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Thompson Center, ‘Green Book’ sites named to annual list of Illinois’ most endangered historic places

Statewide, there’s a total of nine culturally significant sites that have been found to be “threatened architecturally” by Landmarks Illinois, which released its annual list Wednesday.

An Illinois Department of Central Management Services spokesperson confirmed Saturday that two potential buyers have submitted their plans to acquire the Helmut Jahn-designed Thompson Center. Tyler LaRiviere/Sun-Times file photo

The James R. Thompson Center and “Green Book” sites were named among the most endangered places in Illinois by an organization dedicated to promoting and preserving historic sites across the state.

Statewide, there’s a total of nine culturally significant sites that have been found to be “threatened architecturally” by Landmarks Illinois, which released its annual list Wednesday. Four are in the Chicago area.

Landmarks Illinois’ goal in releasing this list is to bring attention to historical buildings it believes are in need of saving.

“Communities are passionate about their historic and culturally significant places, yet too often lack the resources necessary to maintain and preserve them,” Landmarks Illinois president and CEO Bonnie McDonald said in a statement. “Our 2021 Most Endangered Historic Places in Illinois demonstrates the demand for creative solutions, partnerships and incentives to give places of our past a chance for reuse and renewed life. Landmarks Illinois proudly serves as a resource to those trying to overcome these barriers.”

This is the fourth consecutive time the Thompson Center has made the list. Gov. J.B. Pritzker put the state-owned building on the market earlier this week and called on developers to submit proposals for the downtown place that could need more than $500 million in repairs.

The “Green Book” sites, which are located statewide, stem from the “The Negro Motorist Green Book,” a travel guide published during the Jim Crow area that listed places that provided safe accommodations and services for African American travelers, according to Landmarks Illinois.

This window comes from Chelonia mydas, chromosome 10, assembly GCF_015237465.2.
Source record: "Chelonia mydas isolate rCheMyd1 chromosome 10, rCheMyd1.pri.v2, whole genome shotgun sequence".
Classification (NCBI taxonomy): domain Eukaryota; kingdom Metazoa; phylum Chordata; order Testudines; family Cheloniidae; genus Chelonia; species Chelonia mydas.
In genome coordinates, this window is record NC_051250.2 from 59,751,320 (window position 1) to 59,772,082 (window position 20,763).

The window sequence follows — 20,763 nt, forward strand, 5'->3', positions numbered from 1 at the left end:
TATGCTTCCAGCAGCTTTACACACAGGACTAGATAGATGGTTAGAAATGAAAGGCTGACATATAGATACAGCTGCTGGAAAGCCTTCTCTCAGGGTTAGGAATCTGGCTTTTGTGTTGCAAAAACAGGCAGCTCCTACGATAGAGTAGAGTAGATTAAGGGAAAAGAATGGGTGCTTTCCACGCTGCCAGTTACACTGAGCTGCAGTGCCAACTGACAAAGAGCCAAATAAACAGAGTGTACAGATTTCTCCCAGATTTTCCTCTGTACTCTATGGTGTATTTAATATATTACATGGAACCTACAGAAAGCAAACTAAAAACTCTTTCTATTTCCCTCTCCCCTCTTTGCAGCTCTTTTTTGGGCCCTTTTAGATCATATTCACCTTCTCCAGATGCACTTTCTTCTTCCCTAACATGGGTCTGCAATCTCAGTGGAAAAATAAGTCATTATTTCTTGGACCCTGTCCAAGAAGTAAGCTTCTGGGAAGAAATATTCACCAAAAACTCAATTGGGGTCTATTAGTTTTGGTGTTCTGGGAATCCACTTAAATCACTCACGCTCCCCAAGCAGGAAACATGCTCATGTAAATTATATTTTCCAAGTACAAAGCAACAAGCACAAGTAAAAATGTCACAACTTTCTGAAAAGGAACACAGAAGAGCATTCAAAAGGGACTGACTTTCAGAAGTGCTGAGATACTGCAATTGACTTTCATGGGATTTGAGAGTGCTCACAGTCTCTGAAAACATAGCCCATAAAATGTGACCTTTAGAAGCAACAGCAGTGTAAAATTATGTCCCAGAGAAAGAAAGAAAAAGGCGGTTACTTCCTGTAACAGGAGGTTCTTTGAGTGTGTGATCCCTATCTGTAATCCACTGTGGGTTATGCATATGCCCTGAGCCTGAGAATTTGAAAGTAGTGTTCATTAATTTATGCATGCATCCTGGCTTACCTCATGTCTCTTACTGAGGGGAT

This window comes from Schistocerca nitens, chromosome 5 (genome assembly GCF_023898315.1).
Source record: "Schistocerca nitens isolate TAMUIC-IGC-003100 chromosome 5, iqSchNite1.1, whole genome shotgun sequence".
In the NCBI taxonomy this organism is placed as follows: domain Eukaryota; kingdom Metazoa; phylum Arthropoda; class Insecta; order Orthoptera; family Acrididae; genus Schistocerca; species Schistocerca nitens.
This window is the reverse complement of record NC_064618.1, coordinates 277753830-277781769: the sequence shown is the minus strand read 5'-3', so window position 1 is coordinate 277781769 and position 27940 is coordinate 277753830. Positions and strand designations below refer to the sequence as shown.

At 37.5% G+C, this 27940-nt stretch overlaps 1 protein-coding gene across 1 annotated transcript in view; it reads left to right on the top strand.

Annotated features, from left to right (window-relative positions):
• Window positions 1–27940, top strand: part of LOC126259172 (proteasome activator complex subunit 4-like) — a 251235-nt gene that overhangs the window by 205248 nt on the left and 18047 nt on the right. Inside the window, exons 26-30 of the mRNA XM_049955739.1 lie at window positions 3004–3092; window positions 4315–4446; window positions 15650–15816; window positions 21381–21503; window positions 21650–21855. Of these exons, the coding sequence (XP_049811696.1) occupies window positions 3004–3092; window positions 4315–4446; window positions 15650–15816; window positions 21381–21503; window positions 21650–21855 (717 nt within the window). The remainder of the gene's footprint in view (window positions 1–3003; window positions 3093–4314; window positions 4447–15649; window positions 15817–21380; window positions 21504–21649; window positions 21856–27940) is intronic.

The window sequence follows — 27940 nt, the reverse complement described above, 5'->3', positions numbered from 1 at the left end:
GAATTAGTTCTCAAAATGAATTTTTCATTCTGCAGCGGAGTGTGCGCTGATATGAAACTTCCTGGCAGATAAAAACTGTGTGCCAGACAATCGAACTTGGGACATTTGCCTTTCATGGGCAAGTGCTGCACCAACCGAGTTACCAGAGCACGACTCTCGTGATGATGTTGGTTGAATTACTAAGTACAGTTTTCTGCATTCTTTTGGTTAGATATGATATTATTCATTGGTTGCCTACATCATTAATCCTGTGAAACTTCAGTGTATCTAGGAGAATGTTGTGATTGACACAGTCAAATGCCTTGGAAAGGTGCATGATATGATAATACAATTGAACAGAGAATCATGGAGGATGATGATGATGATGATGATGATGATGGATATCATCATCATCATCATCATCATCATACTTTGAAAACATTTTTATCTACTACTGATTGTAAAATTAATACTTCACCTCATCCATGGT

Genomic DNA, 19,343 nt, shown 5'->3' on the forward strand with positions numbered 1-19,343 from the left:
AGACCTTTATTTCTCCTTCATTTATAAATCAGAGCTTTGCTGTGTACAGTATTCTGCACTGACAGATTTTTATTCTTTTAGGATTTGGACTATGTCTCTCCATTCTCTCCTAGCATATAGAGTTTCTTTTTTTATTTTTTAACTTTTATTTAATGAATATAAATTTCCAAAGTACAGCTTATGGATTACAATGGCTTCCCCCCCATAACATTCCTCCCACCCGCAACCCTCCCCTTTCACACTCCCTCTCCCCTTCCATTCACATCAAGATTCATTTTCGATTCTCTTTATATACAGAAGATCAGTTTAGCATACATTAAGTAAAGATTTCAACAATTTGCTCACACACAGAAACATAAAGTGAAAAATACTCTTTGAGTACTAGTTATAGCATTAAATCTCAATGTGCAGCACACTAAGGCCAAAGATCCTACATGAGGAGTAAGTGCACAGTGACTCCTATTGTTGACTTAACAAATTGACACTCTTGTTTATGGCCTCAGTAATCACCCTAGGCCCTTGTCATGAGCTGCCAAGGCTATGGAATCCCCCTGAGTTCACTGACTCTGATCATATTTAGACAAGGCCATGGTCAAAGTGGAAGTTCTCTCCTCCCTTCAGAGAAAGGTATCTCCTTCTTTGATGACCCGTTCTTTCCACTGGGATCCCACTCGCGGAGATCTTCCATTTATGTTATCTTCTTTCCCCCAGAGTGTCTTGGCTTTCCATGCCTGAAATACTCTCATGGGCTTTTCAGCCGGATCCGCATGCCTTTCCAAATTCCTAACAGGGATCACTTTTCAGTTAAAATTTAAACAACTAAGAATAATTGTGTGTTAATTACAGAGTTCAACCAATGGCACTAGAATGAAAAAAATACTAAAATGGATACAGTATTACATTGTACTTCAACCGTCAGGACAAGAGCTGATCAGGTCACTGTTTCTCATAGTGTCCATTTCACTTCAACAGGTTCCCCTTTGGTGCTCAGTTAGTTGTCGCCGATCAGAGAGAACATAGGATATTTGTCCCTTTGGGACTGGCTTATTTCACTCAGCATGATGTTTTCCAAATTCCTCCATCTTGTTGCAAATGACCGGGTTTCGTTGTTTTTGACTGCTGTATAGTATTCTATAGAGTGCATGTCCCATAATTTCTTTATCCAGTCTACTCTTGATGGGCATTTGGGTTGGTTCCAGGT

The National Trust for Historic Preservation said little is known about the vast majority of Green Book sites, which were Black-owned or known to be non-discriminatory places, such as restaurants, hotels and homes. Many have been demolished over the years.

The Landmarks Illinois list doesn’t mention a specific “Green Book” site in Illinois by name or address, but many were located near Route 66, according to a 2018 report from Fever River Research, a cultural resource management firm based in Springfield. Springfield had 22 properties located in various issues of the Negro Motorist’s Green Book, the report said. Two noteworthy places that are still standing are Bernie Eskridge Tourist House and Helen Robbins Tourist House, the report said.

Another Chicago site in need of restoration is the Altgeld Gardens shop building and school buildings C and E, which were designed by John C. Christiansen and built in 1944 and 1950, respectively. Landmarks Illinois said both buildings are in need of “major rehabilitation.”

Suburban sites on the list include Klas Restaurant in Cicero and Scott Foresman Headquarters in Glenview. Klas Restaurant is an important piece of history for the Chicagoland Czech community, and the Scott Foresman Headquarters is an award-winning Mid Century Modern design from the architecture firm Perkins & Will, according to Landmarks Illinois.

Both places are for sale and unprotected, with Scott Foresman being “marketed as a residential redevelopment site,” the organization said.

Other sites on the list are Illinois Terminal Interurban Station in Decatur, Broadview Hotel in East St. Louis, Havana Water Tower in Mason County and Joliet Steel Mill Main Office Building in Will County.

For more information on this year’s sites, go to